Finding the right way to handle things for the Treibers meant understanding the behavior while also expressing — more than once — that it would not be tolerated.
In many ways, it all sounds like typical toddler parenting — and it is. However, biting, hitting and food strikes in an adopted child might have deeper roots that need to be addressed.
Trusting your gut
There are many quirks and “rules” parents of adopted toddlers must manage — things that the outside world doesn’t always understand.
These might include upholding and honoring regressive behavior and treating a 2 or 3-year-old child like an infant — rocking, bottle-feeding and being carried, for example.
Adoption experts say this can be important to the attachment process — a sort of reclaiming of the time in which the child was not with his or her forever family. It can also be essential in the healing of a child who received very little nurturing or touch throughout infancy.
One toddler-adoption “rule” the Treibers found to be the hardest — in terms of social scrutiny — was that, at first, only the parents are allowed to hold their child.
“Most people think you are crazy, controlling and over-the-top protective,” Lori Treiber said. “They are personally offended when you won’t let them hold your new child.”
For many children, touch has been minimal and attachment to their parents needs to happen first.
It’s important for the new parent to be knowledgeable about practices like these, which may seem counterintuitive, while at the same time trusting their own parenting instincts.
Bodie, Levi and Micah Treiber of St. Paul play together in their earlier years. Lori Treiber said she thinks of her kids like this: Levi: sun; Bodie: stars; and Micah: moon.
Bedtime battles, picky eating
Of “normal” human functions such as sleeping, eating and elimination, the family of adoptive toddler will face the same challenges that all parents of toddlers face, and likely a few more.
For example, a toddler might be used to sleeping on the floor, or even outdoors. A child might adapt to bedtime routines in the new house, but then become afraid on a family trip.
Dr. Katja Rowell — a St. Paul M.D. known as The Feeding Doctor — wrote a book specifically addressing the nutritional struggles faced by adoptive families, Love Me, Feed Me: The Adoptive Parent’s Guide to Ending the Worry About Weight, Picky Eating and Power Struggles.
“Soon after I started consulting, adoptive parents were reaching out for help with feeding and growth struggles," said Rowell, a family doctor and childhood feeding specialist. “They shared that most resources didn’t address the unique issues of attachment and trauma.”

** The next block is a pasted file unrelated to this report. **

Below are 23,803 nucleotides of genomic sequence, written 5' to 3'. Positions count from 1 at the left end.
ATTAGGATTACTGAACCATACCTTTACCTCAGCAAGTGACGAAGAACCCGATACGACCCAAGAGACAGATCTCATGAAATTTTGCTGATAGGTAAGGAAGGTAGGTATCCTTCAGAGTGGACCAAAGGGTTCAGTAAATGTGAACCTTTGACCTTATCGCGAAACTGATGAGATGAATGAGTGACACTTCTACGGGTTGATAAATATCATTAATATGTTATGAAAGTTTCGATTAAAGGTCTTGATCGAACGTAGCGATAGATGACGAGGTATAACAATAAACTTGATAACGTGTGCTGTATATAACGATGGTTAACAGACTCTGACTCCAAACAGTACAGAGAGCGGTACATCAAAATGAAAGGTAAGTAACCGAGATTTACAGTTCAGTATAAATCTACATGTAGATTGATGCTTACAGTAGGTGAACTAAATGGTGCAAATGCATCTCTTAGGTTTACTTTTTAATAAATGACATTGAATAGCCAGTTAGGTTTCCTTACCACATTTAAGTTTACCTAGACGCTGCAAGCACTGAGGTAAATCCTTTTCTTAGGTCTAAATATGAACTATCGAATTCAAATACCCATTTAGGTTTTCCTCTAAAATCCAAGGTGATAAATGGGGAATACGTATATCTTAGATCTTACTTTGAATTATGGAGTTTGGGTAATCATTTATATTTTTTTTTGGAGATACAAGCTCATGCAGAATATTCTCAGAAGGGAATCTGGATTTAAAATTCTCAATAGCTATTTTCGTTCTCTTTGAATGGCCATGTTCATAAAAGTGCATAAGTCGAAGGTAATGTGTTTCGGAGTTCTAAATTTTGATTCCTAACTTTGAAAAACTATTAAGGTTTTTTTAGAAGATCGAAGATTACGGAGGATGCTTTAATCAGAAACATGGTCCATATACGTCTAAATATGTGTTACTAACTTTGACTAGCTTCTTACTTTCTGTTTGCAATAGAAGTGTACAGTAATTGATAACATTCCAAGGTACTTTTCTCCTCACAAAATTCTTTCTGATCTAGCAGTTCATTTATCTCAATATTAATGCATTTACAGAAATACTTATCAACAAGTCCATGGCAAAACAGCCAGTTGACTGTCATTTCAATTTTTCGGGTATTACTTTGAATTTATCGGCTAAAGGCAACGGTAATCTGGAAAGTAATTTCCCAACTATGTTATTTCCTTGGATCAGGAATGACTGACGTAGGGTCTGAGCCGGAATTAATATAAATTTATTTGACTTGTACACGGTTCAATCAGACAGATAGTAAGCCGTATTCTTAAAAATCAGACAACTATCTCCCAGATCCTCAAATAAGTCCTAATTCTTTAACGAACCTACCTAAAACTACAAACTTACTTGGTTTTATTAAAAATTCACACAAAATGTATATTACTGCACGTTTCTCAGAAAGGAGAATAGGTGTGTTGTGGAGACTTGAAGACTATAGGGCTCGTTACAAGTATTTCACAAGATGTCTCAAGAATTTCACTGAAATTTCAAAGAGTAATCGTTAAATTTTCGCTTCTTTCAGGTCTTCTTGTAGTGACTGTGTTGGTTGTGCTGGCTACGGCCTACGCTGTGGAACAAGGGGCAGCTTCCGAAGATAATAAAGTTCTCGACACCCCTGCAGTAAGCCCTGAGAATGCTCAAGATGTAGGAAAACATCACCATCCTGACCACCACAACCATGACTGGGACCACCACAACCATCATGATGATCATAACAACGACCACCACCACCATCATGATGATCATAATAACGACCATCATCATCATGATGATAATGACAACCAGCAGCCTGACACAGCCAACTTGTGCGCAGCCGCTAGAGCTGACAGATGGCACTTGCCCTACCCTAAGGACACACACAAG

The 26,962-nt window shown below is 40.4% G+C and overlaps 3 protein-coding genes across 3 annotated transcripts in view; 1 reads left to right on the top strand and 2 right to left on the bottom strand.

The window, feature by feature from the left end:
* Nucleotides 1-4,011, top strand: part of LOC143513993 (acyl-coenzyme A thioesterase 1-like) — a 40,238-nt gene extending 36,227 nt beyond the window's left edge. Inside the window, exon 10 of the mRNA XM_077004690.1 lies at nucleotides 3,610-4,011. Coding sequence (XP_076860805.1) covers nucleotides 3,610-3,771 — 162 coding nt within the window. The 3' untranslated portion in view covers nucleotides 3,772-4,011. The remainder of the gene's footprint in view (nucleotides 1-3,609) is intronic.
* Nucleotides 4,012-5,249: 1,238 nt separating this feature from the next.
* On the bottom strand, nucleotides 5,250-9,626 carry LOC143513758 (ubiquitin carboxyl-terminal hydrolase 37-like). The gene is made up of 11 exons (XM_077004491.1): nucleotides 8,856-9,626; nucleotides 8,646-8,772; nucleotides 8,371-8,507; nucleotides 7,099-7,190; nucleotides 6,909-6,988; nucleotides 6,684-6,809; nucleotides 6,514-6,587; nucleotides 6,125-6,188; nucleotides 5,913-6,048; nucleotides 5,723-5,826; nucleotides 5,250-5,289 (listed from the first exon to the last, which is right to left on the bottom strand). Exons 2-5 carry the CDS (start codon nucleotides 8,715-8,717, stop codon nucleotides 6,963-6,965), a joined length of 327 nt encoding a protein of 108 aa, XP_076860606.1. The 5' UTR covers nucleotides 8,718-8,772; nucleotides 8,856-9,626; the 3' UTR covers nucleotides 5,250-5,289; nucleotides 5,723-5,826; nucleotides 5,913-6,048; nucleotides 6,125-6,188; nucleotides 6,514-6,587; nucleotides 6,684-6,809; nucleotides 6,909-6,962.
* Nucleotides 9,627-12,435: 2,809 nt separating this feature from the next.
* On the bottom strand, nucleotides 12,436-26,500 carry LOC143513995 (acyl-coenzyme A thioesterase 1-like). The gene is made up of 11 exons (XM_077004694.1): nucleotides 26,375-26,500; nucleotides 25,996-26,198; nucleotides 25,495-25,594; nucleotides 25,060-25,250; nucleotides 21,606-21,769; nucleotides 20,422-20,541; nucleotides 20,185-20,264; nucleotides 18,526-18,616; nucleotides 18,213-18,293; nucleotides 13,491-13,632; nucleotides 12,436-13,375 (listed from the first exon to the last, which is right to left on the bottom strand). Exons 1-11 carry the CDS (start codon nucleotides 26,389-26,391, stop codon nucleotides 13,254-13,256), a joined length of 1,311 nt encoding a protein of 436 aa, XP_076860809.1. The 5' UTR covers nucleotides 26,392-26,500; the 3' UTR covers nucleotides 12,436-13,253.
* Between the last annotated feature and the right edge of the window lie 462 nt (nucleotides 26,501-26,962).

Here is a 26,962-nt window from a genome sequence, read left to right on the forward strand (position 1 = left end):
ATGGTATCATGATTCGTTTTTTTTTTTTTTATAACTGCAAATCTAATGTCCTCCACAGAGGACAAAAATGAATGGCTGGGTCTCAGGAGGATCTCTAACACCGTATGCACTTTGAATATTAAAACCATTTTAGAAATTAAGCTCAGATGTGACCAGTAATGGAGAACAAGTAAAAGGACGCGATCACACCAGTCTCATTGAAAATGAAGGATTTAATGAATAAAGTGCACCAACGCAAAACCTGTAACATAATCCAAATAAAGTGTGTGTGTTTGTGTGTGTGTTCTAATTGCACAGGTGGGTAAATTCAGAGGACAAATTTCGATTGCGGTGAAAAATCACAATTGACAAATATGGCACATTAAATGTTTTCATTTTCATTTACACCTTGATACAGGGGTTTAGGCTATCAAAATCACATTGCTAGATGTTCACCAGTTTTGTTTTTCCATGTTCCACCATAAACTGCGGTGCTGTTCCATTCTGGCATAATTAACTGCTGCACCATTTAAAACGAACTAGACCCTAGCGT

According to the adoption professionals Rowell works with, feeding challenges are the second most common worry post-adoption, after sleep.
She said it’s important for parents experiencing both sleep and feeding struggles to be patient, compassionate and to seek support from other families.
“Read what you can in advance,” she said. “Be prepared for a toddler who has some delays and feed them what they are able to handle.”
Rowell said parents might feed their adopted toddlers more like an older infants with finger foods.
“Let them explore and make a mess,” she said. “If they enjoy a bottle, don’t go cold turkey. And never force a child to eat. Withholding food from a child with a food preoccupation is also likely to backfire.”
Mourning the early years
Much like the children themselves, parents must also go through a grieving of sorts when they adopt a toddler. They’ve missed the baby years. The parent should allow the feelings to happen and should seek help if they feel “stuck” in feelings of grief.
“There is a natural progression from filling your newborn’s needs to making sure they are safe while crawling around to eventually running after them as they explore their world on two feet.” Lori Treiber said: “As a new dad, Mike did not get the luxury of being eased into fatherhood.”
She had worked for many years in early childhood care, which gave her not just exposure to toddlers’ idiosyncrasies, but also practice in working with them.
“Mike’s kids came to him with all the seemingly irrational toddler emotions and behaviors,” she said: “Plus running!”
Jen Wittes is a freelance writer and mother of two who lives in St. Paul. Learn more about her work at jenwittes.com.